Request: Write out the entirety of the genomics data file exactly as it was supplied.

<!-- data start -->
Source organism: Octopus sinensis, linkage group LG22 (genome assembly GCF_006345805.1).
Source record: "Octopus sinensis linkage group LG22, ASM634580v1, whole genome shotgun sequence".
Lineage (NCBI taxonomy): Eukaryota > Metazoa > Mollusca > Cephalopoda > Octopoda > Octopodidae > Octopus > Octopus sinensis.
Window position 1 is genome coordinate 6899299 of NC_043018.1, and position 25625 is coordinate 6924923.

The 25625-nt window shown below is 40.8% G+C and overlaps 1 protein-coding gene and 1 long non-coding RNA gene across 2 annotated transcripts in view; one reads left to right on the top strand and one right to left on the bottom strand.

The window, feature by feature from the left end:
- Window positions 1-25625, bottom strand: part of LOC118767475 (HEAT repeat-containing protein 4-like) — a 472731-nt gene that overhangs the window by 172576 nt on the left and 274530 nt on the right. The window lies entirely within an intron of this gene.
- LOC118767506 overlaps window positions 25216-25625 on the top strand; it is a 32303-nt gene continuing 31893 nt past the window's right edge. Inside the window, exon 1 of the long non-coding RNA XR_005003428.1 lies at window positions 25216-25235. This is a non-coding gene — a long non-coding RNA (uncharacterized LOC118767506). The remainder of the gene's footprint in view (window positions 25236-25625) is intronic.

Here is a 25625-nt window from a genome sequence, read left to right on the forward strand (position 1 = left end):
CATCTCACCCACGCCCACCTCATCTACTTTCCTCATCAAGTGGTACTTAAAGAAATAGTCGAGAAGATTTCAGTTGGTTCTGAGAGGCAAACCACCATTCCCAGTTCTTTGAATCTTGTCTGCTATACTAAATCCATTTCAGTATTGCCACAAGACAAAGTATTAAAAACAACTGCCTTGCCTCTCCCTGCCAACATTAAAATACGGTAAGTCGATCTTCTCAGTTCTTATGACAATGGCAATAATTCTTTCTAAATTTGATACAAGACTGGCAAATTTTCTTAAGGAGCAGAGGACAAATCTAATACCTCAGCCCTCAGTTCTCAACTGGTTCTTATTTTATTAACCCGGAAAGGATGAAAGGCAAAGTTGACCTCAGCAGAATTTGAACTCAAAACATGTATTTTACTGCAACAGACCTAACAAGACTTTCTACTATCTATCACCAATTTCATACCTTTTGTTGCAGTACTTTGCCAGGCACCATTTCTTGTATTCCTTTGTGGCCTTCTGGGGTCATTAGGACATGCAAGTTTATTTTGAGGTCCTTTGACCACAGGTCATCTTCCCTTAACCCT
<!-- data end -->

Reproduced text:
Source organism: Octopus sinensis, linkage group LG22 (genome assembly GCF_006345805.1).
Source record: "Octopus sinensis linkage group LG22, ASM634580v1, whole genome shotgun sequence".
Lineage (NCBI taxonomy): Eukaryota > Metazoa > Mollusca > Cephalopoda > Octopoda > Octopodidae > Octopus > Octopus sinensis.
Window position 1 is genome coordinate 6899299 of NC_043018.1, and position 25625 is coordinate 6924923.

The 25625-nt window shown below is 40.8% G+C and overlaps 1 protein-coding gene and 1 long non-coding RNA gene across 2 annotated transcripts in view; one reads left to right on the top strand and one right to left on the bottom strand.

The window, feature by feature from the left end:
- Window positions 1-25625, bottom strand: part of LOC118767475 (HEAT repeat-containing protein 4-like) — a 472731-nt gene that overhangs the window by 172576 nt on the left and 274530 nt on the right. The window lies entirely within an intron of this gene.
- LOC118767506 overlaps window positions 25216-25625 on the top strand; it is a 32303-nt gene continuing 31893 nt past the window's right edge. Inside the window, exon 1 of the long non-coding RNA XR_005003428.1 lies at window positions 25216-25235. This is a non-coding gene — a long non-coding RNA (uncharacterized LOC118767506). The remainder of the gene's footprint in view (window positions 25236-25625) is intronic.

Here is a 25625-nt window from a genome sequence, read left to right on the forward strand (position 1 = left end):
CATCTCACCCACGCCCACCTCATCTACTTTCCTCATCAAGTGGTACTTAAAGAAATAGTCGAGAAGATTTCAGTTGGTTCTGAGAGGCAAACCACCATTCCCAGTTCTTTGAATCTTGTCTGCTATACTAAATCCATTTCAGTATTGCCACAAGACAAAGTATTAAAAACAACTGCCTTGCCTCTCCCTGCCAACATTAAAATACGGTAAGTCGATCTTCTCAGTTCTTATGACAATGGCAATAATTCTTTCTAAATTTGATACAAGACTGGCAAATTTTCTTAAGGAGCAGAGGACAAATCTAATACCTCAGCCCTCAGTTCTCAACTGGTTCTTATTTTATTAACCCGGAAAGGATGAAAGGCAAAGTTGACCTCAGCAGAATTTGAACTCAAAACATGTATTTTACTGCAACAGACCTAACAAGACTTTCTACTATCTATCACCAATTTCATACCTTTTGTTGCAGTACTTTGCCAGGCACCATTTCTTGTATTCCTTTGTGGCCTTCTGGGGTCATTAGGACATGCAAGTTTATTTTGAGGTCCTTTGACCACAGGTCATCTTCCCTTAACCCT